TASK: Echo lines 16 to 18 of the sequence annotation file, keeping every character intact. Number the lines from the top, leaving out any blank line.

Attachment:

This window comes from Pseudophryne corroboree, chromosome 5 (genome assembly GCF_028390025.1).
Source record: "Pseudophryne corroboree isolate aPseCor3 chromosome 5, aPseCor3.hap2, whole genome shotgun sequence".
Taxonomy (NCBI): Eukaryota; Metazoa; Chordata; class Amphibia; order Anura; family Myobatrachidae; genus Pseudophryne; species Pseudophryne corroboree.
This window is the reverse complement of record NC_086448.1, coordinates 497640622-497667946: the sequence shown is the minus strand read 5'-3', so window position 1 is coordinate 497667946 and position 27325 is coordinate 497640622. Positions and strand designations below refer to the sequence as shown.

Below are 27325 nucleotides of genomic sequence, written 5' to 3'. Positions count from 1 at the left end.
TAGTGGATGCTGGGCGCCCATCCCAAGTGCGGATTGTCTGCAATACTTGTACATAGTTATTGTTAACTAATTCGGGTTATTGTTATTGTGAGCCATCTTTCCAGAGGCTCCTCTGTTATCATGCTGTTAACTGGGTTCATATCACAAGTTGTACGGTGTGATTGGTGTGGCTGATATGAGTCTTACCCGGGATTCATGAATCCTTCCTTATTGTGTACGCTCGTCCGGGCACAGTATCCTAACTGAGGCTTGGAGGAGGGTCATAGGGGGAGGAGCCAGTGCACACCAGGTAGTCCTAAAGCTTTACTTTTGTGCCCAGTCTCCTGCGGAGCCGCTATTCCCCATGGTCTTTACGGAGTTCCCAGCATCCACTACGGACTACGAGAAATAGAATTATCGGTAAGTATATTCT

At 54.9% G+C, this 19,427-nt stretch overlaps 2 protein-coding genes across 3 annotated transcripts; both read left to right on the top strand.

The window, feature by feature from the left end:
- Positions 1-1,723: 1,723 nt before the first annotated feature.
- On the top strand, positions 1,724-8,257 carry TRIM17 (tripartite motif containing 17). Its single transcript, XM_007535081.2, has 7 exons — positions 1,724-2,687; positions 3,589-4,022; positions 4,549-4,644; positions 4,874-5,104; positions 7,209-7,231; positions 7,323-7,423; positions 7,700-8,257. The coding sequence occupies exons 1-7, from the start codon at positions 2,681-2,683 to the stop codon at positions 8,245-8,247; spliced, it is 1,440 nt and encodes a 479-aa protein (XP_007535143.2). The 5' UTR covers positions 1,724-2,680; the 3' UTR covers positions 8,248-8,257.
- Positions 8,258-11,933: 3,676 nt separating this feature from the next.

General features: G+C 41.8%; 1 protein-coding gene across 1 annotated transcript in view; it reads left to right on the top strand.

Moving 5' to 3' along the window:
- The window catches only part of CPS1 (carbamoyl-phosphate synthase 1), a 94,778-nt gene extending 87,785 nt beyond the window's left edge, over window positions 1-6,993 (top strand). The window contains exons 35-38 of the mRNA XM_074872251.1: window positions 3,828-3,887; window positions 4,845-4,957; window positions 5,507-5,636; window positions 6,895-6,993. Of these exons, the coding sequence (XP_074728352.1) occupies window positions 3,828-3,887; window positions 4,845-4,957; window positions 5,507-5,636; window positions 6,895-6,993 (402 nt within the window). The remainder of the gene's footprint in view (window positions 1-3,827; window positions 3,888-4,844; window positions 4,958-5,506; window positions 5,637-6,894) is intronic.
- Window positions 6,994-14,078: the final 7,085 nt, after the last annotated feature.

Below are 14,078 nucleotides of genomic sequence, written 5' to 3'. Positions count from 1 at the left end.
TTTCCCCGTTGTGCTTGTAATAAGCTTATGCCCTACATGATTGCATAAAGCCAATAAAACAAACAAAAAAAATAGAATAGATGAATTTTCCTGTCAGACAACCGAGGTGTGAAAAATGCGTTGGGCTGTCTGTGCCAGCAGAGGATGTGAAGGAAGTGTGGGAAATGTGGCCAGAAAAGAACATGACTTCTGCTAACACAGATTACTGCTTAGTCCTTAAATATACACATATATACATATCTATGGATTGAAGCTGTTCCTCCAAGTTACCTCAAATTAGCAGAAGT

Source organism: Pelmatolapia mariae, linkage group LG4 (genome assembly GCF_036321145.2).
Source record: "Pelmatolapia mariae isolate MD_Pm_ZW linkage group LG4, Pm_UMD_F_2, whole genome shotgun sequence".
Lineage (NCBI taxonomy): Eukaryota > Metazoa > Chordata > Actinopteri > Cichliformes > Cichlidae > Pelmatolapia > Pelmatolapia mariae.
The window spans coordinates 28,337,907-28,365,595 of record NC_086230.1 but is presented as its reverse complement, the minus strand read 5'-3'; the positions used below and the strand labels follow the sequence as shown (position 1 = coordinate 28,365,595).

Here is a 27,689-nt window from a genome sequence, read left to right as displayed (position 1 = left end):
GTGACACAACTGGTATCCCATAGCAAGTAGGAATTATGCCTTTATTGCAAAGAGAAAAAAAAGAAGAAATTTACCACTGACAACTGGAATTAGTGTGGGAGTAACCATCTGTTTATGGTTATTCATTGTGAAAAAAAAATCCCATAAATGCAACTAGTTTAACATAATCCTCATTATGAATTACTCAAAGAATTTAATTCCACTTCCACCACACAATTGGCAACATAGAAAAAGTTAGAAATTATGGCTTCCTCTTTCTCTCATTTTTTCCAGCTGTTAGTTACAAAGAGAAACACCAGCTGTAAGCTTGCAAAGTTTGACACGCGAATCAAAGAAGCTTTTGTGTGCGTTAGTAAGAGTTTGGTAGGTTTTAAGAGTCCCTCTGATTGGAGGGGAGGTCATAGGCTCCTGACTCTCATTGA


Below are 14,078 nucleotides of genomic sequence, written 5' to 3'. Positions count from 1 at the left end.
TTTCCCCGTTGTGCTTGTAATAAGCTTATGCCCTACATGATTGCATAAAGCCAATAAAACAAACAAAAAAAATAGAATAGATGAATTTTCCTGTCAGACAACCGAGGTGTGAAAAATGCGTTGGGCTGTCTGTGCCAGCAGAGGATGTGAAGGAAGTGTGGGAAATGTGGCCAGAAAAGAACATGACTTCTGCTAACACAGATTACTGCTTAGTCCTTAAATATACACATATATACATATCTATGGATTGAAGCTGTTCCTCCAAGTTACCTCAAATTAGCAGAAGT

Source organism: Pelmatolapia mariae, linkage group LG4 (genome assembly GCF_036321145.2).